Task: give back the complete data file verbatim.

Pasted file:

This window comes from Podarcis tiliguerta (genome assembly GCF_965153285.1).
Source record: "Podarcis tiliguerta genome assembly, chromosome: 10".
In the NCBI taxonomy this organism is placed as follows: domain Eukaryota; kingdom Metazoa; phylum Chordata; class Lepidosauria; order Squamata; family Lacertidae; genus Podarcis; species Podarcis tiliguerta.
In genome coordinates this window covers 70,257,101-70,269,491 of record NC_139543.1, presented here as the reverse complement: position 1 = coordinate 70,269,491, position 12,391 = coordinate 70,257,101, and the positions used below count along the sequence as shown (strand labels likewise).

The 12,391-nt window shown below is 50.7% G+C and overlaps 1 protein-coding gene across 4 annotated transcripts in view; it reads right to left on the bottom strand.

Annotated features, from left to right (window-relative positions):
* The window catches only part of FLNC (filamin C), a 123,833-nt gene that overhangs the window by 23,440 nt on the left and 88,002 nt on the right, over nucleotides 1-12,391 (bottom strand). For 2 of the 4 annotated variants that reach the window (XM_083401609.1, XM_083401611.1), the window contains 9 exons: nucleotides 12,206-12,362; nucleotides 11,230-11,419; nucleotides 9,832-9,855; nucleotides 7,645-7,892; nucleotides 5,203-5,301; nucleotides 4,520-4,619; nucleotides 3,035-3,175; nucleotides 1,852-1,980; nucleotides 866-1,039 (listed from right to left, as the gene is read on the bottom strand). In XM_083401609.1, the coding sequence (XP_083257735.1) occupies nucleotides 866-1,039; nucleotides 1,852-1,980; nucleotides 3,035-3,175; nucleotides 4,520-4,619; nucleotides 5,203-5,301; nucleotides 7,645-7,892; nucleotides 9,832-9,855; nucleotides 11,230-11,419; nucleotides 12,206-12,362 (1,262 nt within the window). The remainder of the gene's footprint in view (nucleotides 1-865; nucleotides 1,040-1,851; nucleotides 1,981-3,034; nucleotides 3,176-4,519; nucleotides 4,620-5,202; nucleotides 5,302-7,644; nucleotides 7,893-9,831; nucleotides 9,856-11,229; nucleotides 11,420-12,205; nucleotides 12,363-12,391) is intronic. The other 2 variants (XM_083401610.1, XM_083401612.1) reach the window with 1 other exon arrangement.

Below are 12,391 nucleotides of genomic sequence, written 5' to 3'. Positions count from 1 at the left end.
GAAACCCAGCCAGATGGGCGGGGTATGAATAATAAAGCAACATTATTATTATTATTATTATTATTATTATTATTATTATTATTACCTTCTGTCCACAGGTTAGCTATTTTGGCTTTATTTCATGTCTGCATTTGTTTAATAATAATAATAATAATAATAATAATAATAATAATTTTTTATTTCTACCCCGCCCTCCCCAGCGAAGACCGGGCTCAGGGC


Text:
This window comes from Podarcis tiliguerta (genome assembly GCF_965153285.1).
Source record: "Podarcis tiliguerta genome assembly, chromosome: 10".
In the NCBI taxonomy this organism is placed as follows: domain Eukaryota; kingdom Metazoa; phylum Chordata; class Lepidosauria; order Squamata; family Lacertidae; genus Podarcis; species Podarcis tiliguerta.
In genome coordinates this window covers 70,257,101-70,269,491 of record NC_139543.1, presented here as the reverse complement: position 1 = coordinate 70,269,491, position 12,391 = coordinate 70,257,101, and the positions used below count along the sequence as shown (strand labels likewise).

The 12,391-nt window shown below is 50.7% G+C and overlaps 1 protein-coding gene across 4 annotated transcripts in view; it reads right to left on the bottom strand.

Annotated features, from left to right (window-relative positions):
* The window catches only part of FLNC (filamin C), a 123,833-nt gene that overhangs the window by 23,440 nt on the left and 88,002 nt on the right, over nucleotides 1-12,391 (bottom strand). For 2 of the 4 annotated variants that reach the window (XM_083401609.1, XM_083401611.1), the window contains 9 exons: nucleotides 12,206-12,362; nucleotides 11,230-11,419; nucleotides 9,832-9,855; nucleotides 7,645-7,892; nucleotides 5,203-5,301; nucleotides 4,520-4,619; nucleotides 3,035-3,175; nucleotides 1,852-1,980; nucleotides 866-1,039 (listed from right to left, as the gene is read on the bottom strand). In XM_083401609.1, the coding sequence (XP_083257735.1) occupies nucleotides 866-1,039; nucleotides 1,852-1,980; nucleotides 3,035-3,175; nucleotides 4,520-4,619; nucleotides 5,203-5,301; nucleotides 7,645-7,892; nucleotides 9,832-9,855; nucleotides 11,230-11,419; nucleotides 12,206-12,362 (1,262 nt within the window). The remainder of the gene's footprint in view (nucleotides 1-865; nucleotides 1,040-1,851; nucleotides 1,981-3,034; nucleotides 3,176-4,519; nucleotides 4,620-5,202; nucleotides 5,302-7,644; nucleotides 7,893-9,831; nucleotides 9,856-11,229; nucleotides 11,420-12,205; nucleotides 12,363-12,391) is intronic. The other 2 variants (XM_083401610.1, XM_083401612.1) reach the window with 1 other exon arrangement.

Below are 12,391 nucleotides of genomic sequence, written 5' to 3'. Positions count from 1 at the left end.
GAAACCCAGCCAGATGGGCGGGGTATGAATAATAAAGCAACATTATTATTATTATTATTATTATTATTATTATTATTATTATTACCTTCTGTCCACAGGTTAGCTATTTTGGCTTTATTTCATGTCTGCATTTGTTTAATAATAATAATAATAATAATAATAATAATAATAATTTTTTATTTCTACCCCGCCCTCCCCAGCGAAGACCGGGCTCAGGGC